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An epidemiological analysis of the ‘autism as mercury poisoning’ hypothesis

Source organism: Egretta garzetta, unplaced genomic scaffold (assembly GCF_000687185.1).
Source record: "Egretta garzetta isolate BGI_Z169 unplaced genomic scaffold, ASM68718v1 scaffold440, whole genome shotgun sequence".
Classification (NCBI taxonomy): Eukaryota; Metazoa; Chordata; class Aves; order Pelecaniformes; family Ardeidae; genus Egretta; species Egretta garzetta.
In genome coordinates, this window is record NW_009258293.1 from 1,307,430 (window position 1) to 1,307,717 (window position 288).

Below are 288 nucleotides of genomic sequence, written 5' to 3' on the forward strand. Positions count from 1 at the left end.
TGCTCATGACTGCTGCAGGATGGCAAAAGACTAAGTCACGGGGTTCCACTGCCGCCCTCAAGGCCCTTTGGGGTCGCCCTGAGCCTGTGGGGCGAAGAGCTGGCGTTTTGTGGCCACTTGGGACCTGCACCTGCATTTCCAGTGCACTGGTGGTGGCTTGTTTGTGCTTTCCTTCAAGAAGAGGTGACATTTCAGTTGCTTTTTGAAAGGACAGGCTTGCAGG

Where direct experimental research into a causal hypothesis of a disease is impossible due to ethical and practical considerations, epidemiological inference is the accepted route to establishing cause. Therefore, to examine the autism as mercury poisoning hypothesis, this paper reviews the existing scientific literature within the context of established epidemiological criteria and finds that the evidence for a causal relationship is compelling. Exposure to mercury (via vaccines and maternal dental amalgam) in utero and during infant years is confirmed; mercury poisoning is known to cause symptoms consistent with autism; animal modeling supports the link and, critically, mercury levels are higher in both the urine and blood of autistic children than in non-autistic peers. Analogous to epidemiological evidence of the smoking–lung cancer relationship, a mercury–autism relationship is confirmed. The precautionary principle demands that health professionals not take an action if there is suspicion that the action may cause severe or lifelong health effects: it does not require certainty. Therefore, given the severity, devastating lifelong impact and extremely high prevalence of autism, it would be negligent to continue to expose pregnant and nursing mothers and infant children to any amount of avoidable mercury.